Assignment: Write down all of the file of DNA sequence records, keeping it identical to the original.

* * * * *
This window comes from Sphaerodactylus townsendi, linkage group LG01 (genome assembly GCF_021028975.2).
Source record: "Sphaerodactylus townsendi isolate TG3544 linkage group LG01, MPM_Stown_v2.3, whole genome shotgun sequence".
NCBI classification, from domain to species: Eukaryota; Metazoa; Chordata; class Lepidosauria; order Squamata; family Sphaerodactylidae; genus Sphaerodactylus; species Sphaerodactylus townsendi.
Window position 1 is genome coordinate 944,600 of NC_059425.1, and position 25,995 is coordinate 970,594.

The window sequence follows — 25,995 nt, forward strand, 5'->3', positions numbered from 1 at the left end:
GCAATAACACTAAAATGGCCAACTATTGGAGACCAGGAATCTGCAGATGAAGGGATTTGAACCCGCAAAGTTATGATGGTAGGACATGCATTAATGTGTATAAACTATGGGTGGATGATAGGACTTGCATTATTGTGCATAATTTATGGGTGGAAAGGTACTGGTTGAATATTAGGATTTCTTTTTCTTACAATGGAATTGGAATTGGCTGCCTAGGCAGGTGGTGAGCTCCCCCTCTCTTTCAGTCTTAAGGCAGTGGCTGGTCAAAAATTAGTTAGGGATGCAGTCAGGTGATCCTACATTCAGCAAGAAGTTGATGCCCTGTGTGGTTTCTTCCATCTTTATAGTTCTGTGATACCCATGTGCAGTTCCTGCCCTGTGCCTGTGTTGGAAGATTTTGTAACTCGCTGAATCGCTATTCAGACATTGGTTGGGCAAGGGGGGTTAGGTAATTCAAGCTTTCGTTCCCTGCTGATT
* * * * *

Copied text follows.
This window comes from Sphaerodactylus townsendi, linkage group LG01 (genome assembly GCF_021028975.2).
Source record: "Sphaerodactylus townsendi isolate TG3544 linkage group LG01, MPM_Stown_v2.3, whole genome shotgun sequence".
NCBI classification, from domain to species: Eukaryota; Metazoa; Chordata; class Lepidosauria; order Squamata; family Sphaerodactylidae; genus Sphaerodactylus; species Sphaerodactylus townsendi.
Window position 1 is genome coordinate 944,600 of NC_059425.1, and position 25,995 is coordinate 970,594.

The window sequence follows — 25,995 nt, forward strand, 5'->3', positions numbered from 1 at the left end:
GCAATAACACTAAAATGGCCAACTATTGGAGACCAGGAATCTGCAGATGAAGGGATTTGAACCCGCAAAGTTATGATGGTAGGACATGCATTAATGTGTATAAACTATGGGTGGATGATAGGACTTGCATTATTGTGCATAATTTATGGGTGGAAAGGTACTGGTTGAATATTAGGATTTCTTTTTCTTACAATGGAATTGGAATTGGCTGCCTAGGCAGGTGGTGAGCTCCCCCTCTCTTTCAGTCTTAAGGCAGTGGCTGGTCAAAAATTAGTTAGGGATGCAGTCAGGTGATCCTACATTCAGCAAGAAGTTGATGCCCTGTGTGGTTTCTTCCATCTTTATAGTTCTGTGATACCCATGTGCAGTTCCTGCCCTGTGCCTGTGTTGGAAGATTTTGTAACTCGCTGAATCGCTATTCAGACATTGGTTGGGCAAGGGGGGTTAGGTAATTCAAGCTTTCGTTCCCTGCTGATT